The City Torn Apart by Child Rape and Murder
Kasur is a bustling city and one of Pakistan's wealthiest provinces—but there have been more than 700 reported incidents of child sexual abuse in the last three years alone
Iman Fatima's mother, Tahira (right), and a relative hold a picture of the last time Iman and Tahira were together.
Four and a half-year-old Iman Fatima always wanted to help her mother in the kitchen. “She was always with me, cupping flour in her hands [saying], ‘Look mom, I’m helping,” Tahira Tawzeen says at her home in Kasur, Pakistan.
In February 2017, Tahira’s worst fears came true when her daughter was abducted outside the family house. Iman’s body was found two days later at a plot near her school; she had been raped and murdered.
“My world fell apart the day she went missing,” Tahira says. “I am so angry with the police. Why didn’t they do more for my Iman?”
Kasur is a bustling city located an hour outside of Lahore. It is in one of Pakistan’s wealthiest provinces, but it has been left reeling by a harrowing string of child sexual abuse cases and murders. Between 2016 and 2018, 12 young girls were raped and killed in Kasur, sparking fears of a serial killer and pedophile.
In February 2018, a man named Mohammed Imran Ali was convicted of raping and killing one of the victims, Zainab Ansari. Ali was sentenced to death by a special anti-terrorism court, and will stand trial for least seven more of the murders, including Iman’s.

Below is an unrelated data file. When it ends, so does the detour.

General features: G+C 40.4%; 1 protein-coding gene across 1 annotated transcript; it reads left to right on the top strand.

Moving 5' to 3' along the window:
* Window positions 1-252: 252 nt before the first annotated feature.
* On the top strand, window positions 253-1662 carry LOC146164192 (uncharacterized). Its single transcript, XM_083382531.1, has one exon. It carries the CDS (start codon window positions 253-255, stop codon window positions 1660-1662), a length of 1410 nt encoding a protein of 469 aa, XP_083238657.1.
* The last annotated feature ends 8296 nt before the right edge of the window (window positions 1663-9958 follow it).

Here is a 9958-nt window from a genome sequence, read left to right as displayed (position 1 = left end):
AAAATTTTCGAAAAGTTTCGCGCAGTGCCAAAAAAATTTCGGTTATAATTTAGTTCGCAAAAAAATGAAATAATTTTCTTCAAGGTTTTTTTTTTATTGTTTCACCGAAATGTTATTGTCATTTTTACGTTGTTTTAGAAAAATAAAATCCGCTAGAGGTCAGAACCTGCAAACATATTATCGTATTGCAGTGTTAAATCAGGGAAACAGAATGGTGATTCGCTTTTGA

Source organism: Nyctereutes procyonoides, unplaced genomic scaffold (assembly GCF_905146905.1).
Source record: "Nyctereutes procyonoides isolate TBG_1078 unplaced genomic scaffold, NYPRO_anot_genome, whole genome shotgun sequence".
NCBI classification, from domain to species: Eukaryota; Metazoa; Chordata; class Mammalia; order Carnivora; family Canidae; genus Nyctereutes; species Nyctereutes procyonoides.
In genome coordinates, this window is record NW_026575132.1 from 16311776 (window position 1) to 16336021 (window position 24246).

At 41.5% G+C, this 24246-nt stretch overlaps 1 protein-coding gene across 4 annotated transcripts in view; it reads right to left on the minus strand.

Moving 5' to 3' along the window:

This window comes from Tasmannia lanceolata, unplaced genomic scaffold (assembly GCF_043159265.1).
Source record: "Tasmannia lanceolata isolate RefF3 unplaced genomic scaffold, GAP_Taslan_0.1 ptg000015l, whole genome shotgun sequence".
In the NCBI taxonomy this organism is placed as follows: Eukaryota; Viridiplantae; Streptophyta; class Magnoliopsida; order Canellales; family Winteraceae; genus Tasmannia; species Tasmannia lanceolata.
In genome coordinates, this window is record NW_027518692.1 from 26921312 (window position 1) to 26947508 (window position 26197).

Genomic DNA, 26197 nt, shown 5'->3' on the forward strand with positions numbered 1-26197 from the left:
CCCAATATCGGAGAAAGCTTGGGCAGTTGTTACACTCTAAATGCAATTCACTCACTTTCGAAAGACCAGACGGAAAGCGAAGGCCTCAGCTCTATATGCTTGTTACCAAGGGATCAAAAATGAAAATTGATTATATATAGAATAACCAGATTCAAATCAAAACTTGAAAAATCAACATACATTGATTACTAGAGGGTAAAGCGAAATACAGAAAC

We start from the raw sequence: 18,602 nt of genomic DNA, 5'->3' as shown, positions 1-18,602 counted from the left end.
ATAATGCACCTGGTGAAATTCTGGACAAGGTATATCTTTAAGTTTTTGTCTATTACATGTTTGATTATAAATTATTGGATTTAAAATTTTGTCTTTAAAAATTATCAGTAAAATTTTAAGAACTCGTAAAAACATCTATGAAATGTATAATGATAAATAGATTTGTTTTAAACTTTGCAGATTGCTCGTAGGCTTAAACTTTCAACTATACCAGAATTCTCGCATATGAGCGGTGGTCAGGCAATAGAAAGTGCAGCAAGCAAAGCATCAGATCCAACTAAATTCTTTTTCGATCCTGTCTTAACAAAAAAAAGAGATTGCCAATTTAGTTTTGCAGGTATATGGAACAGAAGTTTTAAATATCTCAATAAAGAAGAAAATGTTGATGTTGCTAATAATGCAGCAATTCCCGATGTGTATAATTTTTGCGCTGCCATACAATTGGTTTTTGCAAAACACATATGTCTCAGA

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The families of some victims say that police bungled the investigation. In Iman’s case, her family alleges that the police failed to collect key procedural and DNA evidence. (Kasur Police deny this.) “When we lost Iman Fatima, it highlighted we would never get justice,” her father, Mohammed, says angrily.
I spoke with Hassan Khan Niazia, a Lahore-based human rights lawyer who has worked with victims of child abuse in Kasur. “The police did not even provide a medical report [to the family],” he says. “It was a complete disaster.”
Iman’s family received over £6,000 in compensation from the local government, but have not been provided with any psychological support in the aftermath of her death. (Under the law, victims of crime can seek financial compensation from the state.)
From their home in a quiet residential street in Road Kot, Nusrat Amin recalls the night her daughter Zainab went missing on her way to Quran recital. Her body was found in a landfill site close to her home; a subsequent autopsy showed that she had been strangled and raped.
“I will always remain broken,” Amin whispers, her voice cracking with emotion.
From across the room, her daughter Laiba interrupts: “Police did not help our family—if it wasn't for my uncle we would know nothing.”
The Amin family says that they initially had to investigate their daughter’s disappearance themselves. Zainab’s uncle, Mohammad Adnan, led the search. “Police did not engage in verifying the information collated by myself and family members, which in my opinion could have assisted the investigation greatly,” he says.